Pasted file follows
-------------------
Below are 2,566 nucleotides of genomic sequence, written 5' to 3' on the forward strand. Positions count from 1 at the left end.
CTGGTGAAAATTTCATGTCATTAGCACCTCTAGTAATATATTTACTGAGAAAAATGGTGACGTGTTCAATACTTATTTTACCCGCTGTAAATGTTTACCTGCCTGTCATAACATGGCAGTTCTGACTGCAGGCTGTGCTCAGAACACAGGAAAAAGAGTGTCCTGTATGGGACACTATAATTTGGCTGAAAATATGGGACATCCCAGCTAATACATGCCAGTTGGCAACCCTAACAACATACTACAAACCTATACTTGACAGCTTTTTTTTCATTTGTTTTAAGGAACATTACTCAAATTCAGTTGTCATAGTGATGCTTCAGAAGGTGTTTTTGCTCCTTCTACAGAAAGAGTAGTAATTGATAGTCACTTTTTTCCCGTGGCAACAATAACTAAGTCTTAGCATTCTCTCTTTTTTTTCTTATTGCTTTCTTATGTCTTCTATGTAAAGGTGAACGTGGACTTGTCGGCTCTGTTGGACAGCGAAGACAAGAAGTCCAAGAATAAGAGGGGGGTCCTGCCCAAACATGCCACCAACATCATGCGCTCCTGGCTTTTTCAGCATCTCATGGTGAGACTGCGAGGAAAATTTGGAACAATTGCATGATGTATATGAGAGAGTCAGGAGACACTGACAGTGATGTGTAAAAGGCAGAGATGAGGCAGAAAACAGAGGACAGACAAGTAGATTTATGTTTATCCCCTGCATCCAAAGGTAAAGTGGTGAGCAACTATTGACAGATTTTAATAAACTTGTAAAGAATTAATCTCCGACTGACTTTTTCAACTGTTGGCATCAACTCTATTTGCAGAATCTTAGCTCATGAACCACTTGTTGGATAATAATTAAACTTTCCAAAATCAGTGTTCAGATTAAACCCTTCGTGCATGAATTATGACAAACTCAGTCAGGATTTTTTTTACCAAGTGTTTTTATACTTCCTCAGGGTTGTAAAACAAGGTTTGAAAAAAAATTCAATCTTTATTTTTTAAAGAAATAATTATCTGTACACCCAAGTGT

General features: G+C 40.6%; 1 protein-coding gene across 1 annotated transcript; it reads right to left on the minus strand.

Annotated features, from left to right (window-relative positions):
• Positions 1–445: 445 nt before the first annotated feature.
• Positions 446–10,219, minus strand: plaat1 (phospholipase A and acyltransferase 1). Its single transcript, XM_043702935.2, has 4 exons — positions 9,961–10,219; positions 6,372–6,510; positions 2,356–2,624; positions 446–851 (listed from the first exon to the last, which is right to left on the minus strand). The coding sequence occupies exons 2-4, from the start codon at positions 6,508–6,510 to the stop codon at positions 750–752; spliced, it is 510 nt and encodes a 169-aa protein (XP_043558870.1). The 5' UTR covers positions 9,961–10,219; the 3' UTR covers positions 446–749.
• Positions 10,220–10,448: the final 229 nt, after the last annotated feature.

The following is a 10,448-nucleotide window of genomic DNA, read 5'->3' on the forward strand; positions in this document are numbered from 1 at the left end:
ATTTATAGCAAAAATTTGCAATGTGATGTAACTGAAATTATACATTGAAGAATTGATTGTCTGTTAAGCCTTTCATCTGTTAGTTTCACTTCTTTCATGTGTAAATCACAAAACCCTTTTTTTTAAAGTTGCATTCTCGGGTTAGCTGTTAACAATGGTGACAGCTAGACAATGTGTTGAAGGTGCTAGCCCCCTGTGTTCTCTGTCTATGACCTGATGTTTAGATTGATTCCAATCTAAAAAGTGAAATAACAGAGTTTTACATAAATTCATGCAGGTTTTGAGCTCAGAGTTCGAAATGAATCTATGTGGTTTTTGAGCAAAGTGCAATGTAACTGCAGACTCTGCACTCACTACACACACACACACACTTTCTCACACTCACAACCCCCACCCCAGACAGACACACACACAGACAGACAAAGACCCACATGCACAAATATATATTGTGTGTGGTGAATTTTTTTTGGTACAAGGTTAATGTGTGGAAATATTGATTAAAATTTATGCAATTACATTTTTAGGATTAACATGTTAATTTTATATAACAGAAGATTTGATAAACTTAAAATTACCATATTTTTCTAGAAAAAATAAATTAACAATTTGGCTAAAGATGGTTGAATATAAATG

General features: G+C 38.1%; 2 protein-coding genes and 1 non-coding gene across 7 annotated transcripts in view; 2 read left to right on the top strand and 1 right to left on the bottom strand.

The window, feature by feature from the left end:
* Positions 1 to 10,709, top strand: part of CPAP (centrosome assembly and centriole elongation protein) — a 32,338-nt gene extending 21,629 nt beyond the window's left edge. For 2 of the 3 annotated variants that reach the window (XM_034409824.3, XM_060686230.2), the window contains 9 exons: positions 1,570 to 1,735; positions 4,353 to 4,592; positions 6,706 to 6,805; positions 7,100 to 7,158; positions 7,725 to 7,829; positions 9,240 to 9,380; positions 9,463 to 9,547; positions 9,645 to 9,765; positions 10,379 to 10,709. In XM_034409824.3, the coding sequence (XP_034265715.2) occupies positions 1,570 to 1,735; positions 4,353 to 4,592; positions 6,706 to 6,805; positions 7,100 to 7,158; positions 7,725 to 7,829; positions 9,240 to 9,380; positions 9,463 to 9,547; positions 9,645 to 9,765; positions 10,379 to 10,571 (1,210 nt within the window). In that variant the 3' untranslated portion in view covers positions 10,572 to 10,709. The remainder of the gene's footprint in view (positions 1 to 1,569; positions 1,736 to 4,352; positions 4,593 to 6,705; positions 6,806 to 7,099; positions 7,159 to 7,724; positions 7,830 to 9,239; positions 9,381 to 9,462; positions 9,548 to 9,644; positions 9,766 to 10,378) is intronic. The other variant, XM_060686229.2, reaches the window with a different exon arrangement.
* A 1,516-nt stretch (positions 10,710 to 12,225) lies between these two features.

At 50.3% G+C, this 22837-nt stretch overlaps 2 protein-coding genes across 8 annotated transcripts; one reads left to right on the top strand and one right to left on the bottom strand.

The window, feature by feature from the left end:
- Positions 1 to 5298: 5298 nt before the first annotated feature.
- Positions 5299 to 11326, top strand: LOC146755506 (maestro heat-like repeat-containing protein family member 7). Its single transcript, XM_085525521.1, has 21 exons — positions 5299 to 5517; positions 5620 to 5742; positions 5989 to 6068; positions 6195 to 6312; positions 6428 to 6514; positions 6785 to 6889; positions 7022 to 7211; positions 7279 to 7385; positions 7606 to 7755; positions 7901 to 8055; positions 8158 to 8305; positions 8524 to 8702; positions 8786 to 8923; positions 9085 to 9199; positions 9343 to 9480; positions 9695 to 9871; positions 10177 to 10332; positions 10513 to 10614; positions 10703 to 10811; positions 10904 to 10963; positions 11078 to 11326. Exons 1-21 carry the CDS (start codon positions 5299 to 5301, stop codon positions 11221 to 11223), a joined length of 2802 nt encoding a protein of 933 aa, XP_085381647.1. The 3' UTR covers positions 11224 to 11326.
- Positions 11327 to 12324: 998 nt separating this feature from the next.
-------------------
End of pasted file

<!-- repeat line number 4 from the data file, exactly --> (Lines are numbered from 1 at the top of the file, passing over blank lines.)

Annotated features, from left to right (window-relative positions):